Google has responded to these changes, “Marketing strategies are simply not keeping pace… modern marketing strategies have to evolve with the changing shape of shopping.“ They are now providing core digital training in ZMOT for all members of their sales team internationally.
How many U.S. Executives are prepared to respond to these challenges?
Even as marketing agencies reinvent themselves to respond to the digital revolution, the reality is that most managers are struggling to learn new skills and evaluate the impact of social media conversations. More than two-thirds (2/3) of managers admit that they are “digitally handicapped” in relating to understanding and measuring social media conversations and impacts on their brand.
- “80% [of] marketers admit they are concerned their brand is at risk from not being as engaged with customers, or failing to have a good grasp of how online conversations are impacting their brand.“
- “Less than 33% have a strong understanding of social media conversations related to their brand.“
- “70% have very little understanding or use a few tools to measure social media conversations.”
Furthermore, many executives are “afraid of it“. Here are 28 reasons why CEO’s fear social media.
New Digital Divide
Although the U.S. has led growth in digital technologies, marketers have been slow to respond and incorporate in the marketing mix. Forbes Insights reported that only 11% of US and UK executives surveyed at large businesses listed social media strategy as a leading priority in 2011. eMarketerreports that 78% of U.S. executives think that a social business strategy is important to future business success, but only 27% deem it a top priority. According to 2010 Economist Intelligence Group’s annual “e-readiness” rankings, “In the race to stay competitive in the emerging digital economy, Nordic nations continue to rule the roost. The U.S. has gained ground, and Asian countries are on the rise.”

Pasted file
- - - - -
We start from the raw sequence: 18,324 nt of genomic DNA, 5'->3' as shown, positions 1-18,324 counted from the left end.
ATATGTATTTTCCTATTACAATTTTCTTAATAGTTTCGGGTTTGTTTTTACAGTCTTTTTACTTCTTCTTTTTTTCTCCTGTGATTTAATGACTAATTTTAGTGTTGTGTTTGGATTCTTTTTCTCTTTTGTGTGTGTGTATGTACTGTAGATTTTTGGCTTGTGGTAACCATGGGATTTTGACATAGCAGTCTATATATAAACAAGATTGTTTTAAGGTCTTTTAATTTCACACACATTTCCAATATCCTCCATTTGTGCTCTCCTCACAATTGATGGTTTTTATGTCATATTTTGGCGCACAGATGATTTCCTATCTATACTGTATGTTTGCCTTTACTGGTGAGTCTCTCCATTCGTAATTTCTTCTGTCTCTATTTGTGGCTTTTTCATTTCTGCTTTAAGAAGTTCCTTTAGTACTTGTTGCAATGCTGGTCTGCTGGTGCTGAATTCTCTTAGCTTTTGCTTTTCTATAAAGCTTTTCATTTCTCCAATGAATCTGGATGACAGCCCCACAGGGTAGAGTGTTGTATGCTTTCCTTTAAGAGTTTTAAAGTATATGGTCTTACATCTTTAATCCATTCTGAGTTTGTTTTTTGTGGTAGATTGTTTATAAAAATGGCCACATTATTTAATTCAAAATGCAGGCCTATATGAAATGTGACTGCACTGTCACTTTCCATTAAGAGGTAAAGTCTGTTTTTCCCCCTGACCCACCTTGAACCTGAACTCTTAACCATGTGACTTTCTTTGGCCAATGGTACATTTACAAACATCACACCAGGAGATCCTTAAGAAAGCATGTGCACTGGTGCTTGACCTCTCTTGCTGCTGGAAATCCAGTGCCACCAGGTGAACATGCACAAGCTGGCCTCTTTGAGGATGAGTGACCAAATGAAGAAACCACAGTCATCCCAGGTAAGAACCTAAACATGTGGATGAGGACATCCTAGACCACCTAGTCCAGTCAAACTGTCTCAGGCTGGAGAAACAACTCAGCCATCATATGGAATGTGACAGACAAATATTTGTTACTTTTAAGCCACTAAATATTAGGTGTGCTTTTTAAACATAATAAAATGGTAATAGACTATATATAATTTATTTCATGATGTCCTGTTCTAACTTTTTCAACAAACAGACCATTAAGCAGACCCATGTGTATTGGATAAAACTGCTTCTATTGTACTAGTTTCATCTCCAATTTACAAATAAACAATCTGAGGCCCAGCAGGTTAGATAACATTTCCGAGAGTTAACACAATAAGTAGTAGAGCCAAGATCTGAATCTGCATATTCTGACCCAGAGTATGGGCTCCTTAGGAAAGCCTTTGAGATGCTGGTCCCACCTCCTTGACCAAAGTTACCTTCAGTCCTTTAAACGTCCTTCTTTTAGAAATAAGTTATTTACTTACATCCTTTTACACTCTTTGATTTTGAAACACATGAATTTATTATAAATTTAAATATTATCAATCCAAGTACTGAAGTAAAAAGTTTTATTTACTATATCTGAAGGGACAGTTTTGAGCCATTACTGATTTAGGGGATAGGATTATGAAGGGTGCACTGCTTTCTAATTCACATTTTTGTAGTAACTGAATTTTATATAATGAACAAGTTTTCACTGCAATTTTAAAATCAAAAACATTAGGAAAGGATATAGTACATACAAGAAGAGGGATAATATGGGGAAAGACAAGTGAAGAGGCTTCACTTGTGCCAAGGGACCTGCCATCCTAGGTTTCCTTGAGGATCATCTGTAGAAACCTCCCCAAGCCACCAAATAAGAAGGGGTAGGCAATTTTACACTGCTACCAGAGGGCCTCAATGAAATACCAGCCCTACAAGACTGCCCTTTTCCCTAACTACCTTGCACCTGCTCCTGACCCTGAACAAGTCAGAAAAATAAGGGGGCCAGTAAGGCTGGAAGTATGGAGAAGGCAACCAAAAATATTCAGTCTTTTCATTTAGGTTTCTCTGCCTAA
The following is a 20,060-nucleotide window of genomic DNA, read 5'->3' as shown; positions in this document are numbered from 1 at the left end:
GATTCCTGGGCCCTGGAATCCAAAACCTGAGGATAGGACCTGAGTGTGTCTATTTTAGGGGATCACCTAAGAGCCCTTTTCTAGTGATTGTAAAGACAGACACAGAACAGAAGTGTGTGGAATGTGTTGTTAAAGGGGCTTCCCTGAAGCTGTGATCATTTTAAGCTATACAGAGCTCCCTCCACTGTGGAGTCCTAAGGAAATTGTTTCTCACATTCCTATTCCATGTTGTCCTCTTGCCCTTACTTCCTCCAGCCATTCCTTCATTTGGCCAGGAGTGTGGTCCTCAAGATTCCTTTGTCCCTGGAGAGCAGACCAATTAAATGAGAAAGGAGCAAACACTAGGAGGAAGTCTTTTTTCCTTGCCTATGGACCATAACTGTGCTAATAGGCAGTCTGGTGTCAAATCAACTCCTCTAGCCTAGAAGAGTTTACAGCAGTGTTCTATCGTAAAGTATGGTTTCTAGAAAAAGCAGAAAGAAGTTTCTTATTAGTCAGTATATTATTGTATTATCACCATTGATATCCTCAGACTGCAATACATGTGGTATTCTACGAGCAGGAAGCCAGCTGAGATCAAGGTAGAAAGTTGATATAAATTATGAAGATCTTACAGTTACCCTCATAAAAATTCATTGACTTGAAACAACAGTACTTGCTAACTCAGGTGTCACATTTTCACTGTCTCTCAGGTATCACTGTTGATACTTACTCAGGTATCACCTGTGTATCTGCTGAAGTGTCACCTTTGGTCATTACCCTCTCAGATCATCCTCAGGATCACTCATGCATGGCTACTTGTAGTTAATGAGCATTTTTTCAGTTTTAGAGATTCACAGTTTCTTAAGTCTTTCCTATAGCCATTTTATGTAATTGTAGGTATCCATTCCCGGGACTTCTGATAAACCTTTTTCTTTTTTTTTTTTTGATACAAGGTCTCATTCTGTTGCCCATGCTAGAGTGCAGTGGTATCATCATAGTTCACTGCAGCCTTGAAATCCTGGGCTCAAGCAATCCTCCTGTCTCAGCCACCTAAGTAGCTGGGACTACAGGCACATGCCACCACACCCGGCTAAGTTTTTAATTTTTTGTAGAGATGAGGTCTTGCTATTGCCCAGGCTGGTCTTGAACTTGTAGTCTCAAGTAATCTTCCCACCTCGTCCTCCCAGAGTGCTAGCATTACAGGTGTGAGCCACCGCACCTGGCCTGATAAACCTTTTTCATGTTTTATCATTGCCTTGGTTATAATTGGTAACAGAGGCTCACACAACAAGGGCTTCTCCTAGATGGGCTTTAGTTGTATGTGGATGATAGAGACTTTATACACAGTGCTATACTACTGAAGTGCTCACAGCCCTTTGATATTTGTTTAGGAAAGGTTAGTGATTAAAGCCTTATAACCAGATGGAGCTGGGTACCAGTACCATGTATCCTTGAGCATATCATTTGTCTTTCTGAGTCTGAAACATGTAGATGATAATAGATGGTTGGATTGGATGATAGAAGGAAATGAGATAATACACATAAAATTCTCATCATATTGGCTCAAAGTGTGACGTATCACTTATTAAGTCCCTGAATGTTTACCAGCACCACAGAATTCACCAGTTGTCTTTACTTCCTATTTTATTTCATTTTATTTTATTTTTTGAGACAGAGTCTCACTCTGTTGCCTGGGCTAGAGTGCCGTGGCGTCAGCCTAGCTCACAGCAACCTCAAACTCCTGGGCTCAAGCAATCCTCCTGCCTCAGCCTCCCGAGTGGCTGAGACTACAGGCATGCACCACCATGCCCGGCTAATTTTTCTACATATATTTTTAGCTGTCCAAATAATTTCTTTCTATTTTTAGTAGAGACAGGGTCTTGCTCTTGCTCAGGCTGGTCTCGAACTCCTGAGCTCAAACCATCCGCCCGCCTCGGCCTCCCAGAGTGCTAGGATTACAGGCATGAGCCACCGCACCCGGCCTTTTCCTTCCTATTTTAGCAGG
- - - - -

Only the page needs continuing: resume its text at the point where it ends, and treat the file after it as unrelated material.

In fact, inconsistent responses by U.S. marketers have brought forth a New Digital Divide
“…between companies that truly understand the potential to go deep with their digital marketing efforts, and those that are still contemplating what to do with their Facebook presence… some of the world’s most sophisticated work is being done in [Asia] this region, [while] other companies are still not going beyond the basics.”
On one hand, there is growing demand for Digital Marketing services in U.S. but there is a gap in understanding, skill set, and application. There is a shortage of Business Schools and training programs to fill this need. To fill the void, some of the most innovative work in Digital Marketing is being put forward by groups in Asia, Scandinavia and Europe.
To fill the void and remain competitive, U.S. executives must go beyond the confines of traditional marketing and embrace digital training as a strategic priority or risk falling behind. They must extend digital literacy and lead an organizational commitment to integrate digital marketing into their corporate plan.
Meeting the Digital Challenge is required for survival and growth! Are You Prepared?
Part Two: Digital Marketing Training … coming soon